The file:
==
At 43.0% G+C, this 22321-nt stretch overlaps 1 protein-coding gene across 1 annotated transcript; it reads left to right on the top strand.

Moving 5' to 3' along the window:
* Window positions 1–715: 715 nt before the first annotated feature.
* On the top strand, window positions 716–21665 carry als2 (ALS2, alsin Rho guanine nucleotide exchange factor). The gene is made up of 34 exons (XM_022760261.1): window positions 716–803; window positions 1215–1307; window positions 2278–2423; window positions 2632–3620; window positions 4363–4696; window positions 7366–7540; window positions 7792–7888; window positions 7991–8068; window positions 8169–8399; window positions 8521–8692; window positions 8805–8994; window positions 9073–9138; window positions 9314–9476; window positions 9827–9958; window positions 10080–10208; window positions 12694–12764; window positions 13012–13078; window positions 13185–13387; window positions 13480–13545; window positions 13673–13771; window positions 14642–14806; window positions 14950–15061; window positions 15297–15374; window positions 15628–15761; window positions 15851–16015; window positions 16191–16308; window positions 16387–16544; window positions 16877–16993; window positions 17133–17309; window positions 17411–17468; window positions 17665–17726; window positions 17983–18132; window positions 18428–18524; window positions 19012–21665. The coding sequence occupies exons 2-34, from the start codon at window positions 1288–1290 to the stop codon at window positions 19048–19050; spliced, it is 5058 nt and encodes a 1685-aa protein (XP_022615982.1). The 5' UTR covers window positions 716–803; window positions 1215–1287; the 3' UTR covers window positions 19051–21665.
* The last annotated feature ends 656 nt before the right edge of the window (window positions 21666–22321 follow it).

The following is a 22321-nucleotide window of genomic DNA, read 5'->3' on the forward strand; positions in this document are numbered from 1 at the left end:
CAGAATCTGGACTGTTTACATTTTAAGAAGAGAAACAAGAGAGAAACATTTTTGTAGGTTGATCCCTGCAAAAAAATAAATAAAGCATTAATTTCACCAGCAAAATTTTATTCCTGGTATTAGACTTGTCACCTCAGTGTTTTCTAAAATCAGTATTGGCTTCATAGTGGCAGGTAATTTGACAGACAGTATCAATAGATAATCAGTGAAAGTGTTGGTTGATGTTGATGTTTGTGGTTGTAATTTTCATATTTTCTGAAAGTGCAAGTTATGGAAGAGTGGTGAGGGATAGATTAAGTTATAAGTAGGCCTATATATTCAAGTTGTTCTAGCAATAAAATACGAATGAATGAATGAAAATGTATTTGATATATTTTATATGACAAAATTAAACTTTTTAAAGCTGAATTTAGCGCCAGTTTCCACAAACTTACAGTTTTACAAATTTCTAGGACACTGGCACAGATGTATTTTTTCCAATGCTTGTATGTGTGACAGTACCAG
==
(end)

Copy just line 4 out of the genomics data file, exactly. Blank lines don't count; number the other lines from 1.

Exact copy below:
* On the top strand, window positions 716–21665 carry als2 (ALS2, alsin Rho guanine nucleotide exchange factor). The gene is made up of 34 exons (XM_022760261.1): window positions 716–803; window positions 1215–1307; window positions 2278–2423; window positions 2632–3620; window positions 4363–4696; window positions 7366–7540; window positions 7792–7888; window positions 7991–8068; window positions 8169–8399; window positions 8521–8692; window positions 8805–8994; window positions 9073–9138; window positions 9314–9476; window positions 9827–9958; window positions 10080–10208; window positions 12694–12764; window positions 13012–13078; window positions 13185–13387; window positions 13480–13545; window positions 13673–13771; window positions 14642–14806; window positions 14950–15061; window positions 15297–15374; window positions 15628–15761; window positions 15851–16015; window positions 16191–16308; window positions 16387–16544; window positions 16877–16993; window positions 17133–17309; window positions 17411–17468; window positions 17665–17726; window positions 17983–18132; window positions 18428–18524; window positions 19012–21665. The coding sequence occupies exons 2-34, from the start codon at window positions 1288–1290 to the stop codon at window positions 19048–19050; spliced, it is 5058 nt and encodes a 1685-aa protein (XP_022615982.1). The 5' UTR covers window positions 716–803; window positions 1215–1287; the 3' UTR covers window positions 19051–21665.